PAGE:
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Why do certain singing voices make us cry?


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#1    SpiritWriter

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Posted 13 September 2013 - 02:42 PM




Sometimes I hear a song and when they hit a certain note or string of notes I actually cry. I can get teary eyed but sometimes it leads to sobbing (I've never went overboard with it but like a brief sob). I can feel it deep in me like something of real sadness or joy. So what are your thoughts about why this happens?

I think its a mixture of a pride for the person singing, realizing how talented humans actually are and can be, but the actual notes and the certain way they are administered, I think also do something to us chemically...

Edited by SpiritWriter, 13 September 2013 - 02:43 PM.

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#2    MacsMom

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Posted 13 September 2013 - 02:50 PM

Oh, girl, I have experienced body wracking sobs with some songs.  And basically, the entire final 10 min of Les Mis does that to me without fail.  It was a very embarrassing experience for my two best friends who took me to see the film Les Mis.  :blush:   I warned them, but they had no idea how bad I can actually be. :no:

For me, it's the tune, combined with the lyrics.  The beauty of the voice is secondary because I cry at Kid Rock's "Amen".  When the message pulls at your innermost emotions and frustrations, and you can identify with it on a deep personal level, it shakes your very soul.

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#3    Taun

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Posted 13 September 2013 - 02:51 PM

Yoko Ono's voice would make anyone cry... for a different reason...


#4    Ealdwita

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Posted 13 September 2013 - 03:19 PM

View PostTaun, on 13 September 2013 - 02:51 PM, said:

Yoko Ono's voice would make anyone cry... for a different reason...

Plenty more where she came from too!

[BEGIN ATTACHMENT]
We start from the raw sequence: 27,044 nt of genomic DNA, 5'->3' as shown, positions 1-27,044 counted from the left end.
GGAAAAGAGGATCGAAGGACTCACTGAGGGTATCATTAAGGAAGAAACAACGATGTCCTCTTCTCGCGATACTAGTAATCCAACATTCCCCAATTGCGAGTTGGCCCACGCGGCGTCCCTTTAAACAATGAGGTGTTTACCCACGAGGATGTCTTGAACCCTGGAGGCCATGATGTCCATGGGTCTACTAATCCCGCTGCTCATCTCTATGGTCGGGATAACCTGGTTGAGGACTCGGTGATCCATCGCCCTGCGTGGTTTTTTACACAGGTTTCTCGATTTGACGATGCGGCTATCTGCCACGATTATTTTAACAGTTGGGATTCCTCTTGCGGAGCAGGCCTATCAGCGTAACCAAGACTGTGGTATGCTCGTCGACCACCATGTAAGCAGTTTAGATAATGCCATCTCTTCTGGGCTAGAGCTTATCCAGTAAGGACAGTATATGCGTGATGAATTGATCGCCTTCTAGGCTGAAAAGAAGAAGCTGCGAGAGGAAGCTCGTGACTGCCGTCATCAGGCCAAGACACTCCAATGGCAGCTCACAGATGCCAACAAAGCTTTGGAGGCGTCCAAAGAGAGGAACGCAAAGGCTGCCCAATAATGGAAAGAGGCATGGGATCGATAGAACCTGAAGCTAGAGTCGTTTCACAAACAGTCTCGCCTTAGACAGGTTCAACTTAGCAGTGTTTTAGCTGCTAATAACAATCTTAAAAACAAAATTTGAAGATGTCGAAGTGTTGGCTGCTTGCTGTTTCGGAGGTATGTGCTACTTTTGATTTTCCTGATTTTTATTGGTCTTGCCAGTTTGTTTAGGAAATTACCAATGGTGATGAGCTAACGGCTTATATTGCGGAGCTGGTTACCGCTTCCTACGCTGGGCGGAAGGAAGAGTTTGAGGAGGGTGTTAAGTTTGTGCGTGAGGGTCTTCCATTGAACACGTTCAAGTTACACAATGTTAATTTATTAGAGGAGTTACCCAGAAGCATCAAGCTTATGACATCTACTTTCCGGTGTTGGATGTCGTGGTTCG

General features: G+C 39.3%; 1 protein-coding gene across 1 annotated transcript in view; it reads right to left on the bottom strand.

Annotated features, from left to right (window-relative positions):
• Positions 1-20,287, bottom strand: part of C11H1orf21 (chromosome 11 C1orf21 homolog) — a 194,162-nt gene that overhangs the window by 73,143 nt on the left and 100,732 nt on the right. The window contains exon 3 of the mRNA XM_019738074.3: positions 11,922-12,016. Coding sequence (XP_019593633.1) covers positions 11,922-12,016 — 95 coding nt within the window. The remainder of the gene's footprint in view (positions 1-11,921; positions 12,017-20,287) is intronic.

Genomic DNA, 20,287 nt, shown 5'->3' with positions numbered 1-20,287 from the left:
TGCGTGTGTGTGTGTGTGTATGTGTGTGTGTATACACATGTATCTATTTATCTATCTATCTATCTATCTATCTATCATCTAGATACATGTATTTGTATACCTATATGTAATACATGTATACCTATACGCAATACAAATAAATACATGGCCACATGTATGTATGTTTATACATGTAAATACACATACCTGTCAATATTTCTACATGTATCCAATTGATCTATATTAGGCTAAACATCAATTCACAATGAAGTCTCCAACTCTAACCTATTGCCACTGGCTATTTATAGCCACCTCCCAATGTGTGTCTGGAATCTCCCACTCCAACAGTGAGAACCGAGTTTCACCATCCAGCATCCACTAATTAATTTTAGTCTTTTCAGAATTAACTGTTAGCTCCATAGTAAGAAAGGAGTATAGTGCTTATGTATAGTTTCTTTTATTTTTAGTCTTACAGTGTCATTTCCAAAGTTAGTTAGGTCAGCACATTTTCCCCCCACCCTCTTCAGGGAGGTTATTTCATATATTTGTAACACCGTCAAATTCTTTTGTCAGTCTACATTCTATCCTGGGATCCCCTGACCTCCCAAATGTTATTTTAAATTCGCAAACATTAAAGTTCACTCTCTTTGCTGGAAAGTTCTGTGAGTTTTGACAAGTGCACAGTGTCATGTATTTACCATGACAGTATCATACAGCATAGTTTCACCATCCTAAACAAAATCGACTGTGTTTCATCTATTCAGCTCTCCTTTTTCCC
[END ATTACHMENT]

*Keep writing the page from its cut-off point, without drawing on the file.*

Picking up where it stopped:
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#5    freetoroam

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Posted 13 September 2013 - 03:47 PM

I cry everytime I watch "gone with the wind", nothing to do with Vivien Leigh or Clarke Cable, just a very good story line and good acting on their parts.

Edited by freetoroam, 13 September 2013 - 03:48 PM.


#6    BiffSplitkins

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Posted 13 September 2013 - 03:54 PM

View PostTaun, on 13 September 2013 - 02:51 PM, said:

Yoko Ono's voice would make anyone cry... for a different reason...
Her voice makes me cry until I throw up in mouth a little. :whistle:

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#7    SpiritWriter

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Posted 14 September 2013 - 06:31 AM

But what about the philosophy/psychology of the whole thing? What's your interpretation of the reason it happens?

Do certain songs make you cry, or certain voices? When I hear a song that makes me feel that way I get an instantaneous deep feeling of sadness and joy and the tears come quickly. I will sob but then stop myself. This could turn in to a real cry if I let myself. These types of cries are good to have on occasion but they are usually caused by pain, sometimes also as a release of the spirit, these are often seen as spiritual experiences, that's why there is so much falling out in the church.

I agree that it has much to do with the message and I don't think I could feel that way about a song that was against anything that I thought was song-worthy, but more than that it is a certain range of singing. I think this is expressed most often in opera music. It could be also that this range is different for different people.

When I hear a stranger sing, there is nothing sad. Why would I cry?

The letter kills but The Spirit gives life. 2 Corinthians 3:6

Non-ambiguity and non-contradiction are one sided and thus unsuited to express the incomprehensible. -Jung

#8    Still Waters

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Posted 15 September 2013 - 02:41 PM

A friend of mine used to cry when she heard the song 'Edelweiss' from 'The Sound of Music' film. That's because it always reminded her of her mother, it was the last film she took her to before she died. If we think hard enough I'm sure a lot of us can relate to music we hear in one way or another, happy or sad.

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#9    lightly

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Posted 15 September 2013 - 07:16 PM

It does seem like some voices convey more emotion .. not sure if it's because it's coming more from the heart of the singer, or due to their singing technique  .   I think both.

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#10    dlonewolf85

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Posted 16 September 2013 - 06:14 PM

I don't know but I when I watched The School of Rock movie for the first time, I did feel a lump in my throat, like I wanted to cry. I think the OP's on to something here...

Edited by dlonewolf85, 16 September 2013 - 06:15 PM.

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#11    rashore

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Posted 16 September 2013 - 06:24 PM

All the senses can trigger emotional response. Don't know the science of why though.

Your ad hominem connotes your sciolism. Now that is some funny commentary.

#12    SpiritWriter

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Posted 19 October 2013 - 06:37 AM